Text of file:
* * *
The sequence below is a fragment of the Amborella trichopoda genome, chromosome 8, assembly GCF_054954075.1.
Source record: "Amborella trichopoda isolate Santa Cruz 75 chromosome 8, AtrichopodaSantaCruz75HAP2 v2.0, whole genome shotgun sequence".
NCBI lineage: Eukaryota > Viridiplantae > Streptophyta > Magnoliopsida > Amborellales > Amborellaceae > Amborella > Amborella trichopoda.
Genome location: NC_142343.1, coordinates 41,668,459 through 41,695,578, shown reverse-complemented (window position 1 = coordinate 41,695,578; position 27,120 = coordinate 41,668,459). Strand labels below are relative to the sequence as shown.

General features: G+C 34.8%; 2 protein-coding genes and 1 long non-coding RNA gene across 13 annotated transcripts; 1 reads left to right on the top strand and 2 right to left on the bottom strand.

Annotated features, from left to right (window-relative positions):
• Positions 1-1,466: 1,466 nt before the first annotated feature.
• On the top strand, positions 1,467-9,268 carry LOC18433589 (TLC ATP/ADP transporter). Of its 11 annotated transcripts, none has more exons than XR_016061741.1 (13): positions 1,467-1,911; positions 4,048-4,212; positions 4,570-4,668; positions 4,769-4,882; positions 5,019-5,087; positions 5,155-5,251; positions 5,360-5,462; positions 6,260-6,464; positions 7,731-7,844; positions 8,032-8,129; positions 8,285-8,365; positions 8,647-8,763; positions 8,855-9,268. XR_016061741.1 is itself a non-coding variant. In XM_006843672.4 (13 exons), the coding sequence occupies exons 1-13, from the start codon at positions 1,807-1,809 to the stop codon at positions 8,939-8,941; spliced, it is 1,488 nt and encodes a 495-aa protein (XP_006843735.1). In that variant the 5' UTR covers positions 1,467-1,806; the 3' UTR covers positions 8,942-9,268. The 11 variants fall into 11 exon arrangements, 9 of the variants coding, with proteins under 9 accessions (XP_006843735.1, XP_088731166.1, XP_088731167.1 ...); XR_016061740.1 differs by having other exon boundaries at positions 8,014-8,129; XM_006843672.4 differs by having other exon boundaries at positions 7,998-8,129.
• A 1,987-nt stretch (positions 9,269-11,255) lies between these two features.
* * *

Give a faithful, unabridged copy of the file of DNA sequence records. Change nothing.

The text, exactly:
The sequence below is a fragment of the Amborella trichopoda genome, chromosome 8, assembly GCF_054954075.1.
Source record: "Amborella trichopoda isolate Santa Cruz 75 chromosome 8, AtrichopodaSantaCruz75HAP2 v2.0, whole genome shotgun sequence".
NCBI lineage: Eukaryota > Viridiplantae > Streptophyta > Magnoliopsida > Amborellales > Amborellaceae > Amborella > Amborella trichopoda.
Genome location: NC_142343.1, coordinates 41,668,459 through 41,695,578, shown reverse-complemented (window position 1 = coordinate 41,695,578; position 27,120 = coordinate 41,668,459). Strand labels below are relative to the sequence as shown.

General features: G+C 34.8%; 2 protein-coding genes and 1 long non-coding RNA gene across 13 annotated transcripts; 1 reads left to right on the top strand and 2 right to left on the bottom strand.

Annotated features, from left to right (window-relative positions):
• Positions 1-1,466: 1,466 nt before the first annotated feature.
• On the top strand, positions 1,467-9,268 carry LOC18433589 (TLC ATP/ADP transporter). Of its 11 annotated transcripts, none has more exons than XR_016061741.1 (13): positions 1,467-1,911; positions 4,048-4,212; positions 4,570-4,668; positions 4,769-4,882; positions 5,019-5,087; positions 5,155-5,251; positions 5,360-5,462; positions 6,260-6,464; positions 7,731-7,844; positions 8,032-8,129; positions 8,285-8,365; positions 8,647-8,763; positions 8,855-9,268. XR_016061741.1 is itself a non-coding variant. In XM_006843672.4 (13 exons), the coding sequence occupies exons 1-13, from the start codon at positions 1,807-1,809 to the stop codon at positions 8,939-8,941; spliced, it is 1,488 nt and encodes a 495-aa protein (XP_006843735.1). In that variant the 5' UTR covers positions 1,467-1,806; the 3' UTR covers positions 8,942-9,268. The 11 variants fall into 11 exon arrangements, 9 of the variants coding, with proteins under 9 accessions (XP_006843735.1, XP_088731166.1, XP_088731167.1 ...); XR_016061740.1 differs by having other exon boundaries at positions 8,014-8,129; XM_006843672.4 differs by having other exon boundaries at positions 7,998-8,129.
• A 1,987-nt stretch (positions 9,269-11,255) lies between these two features.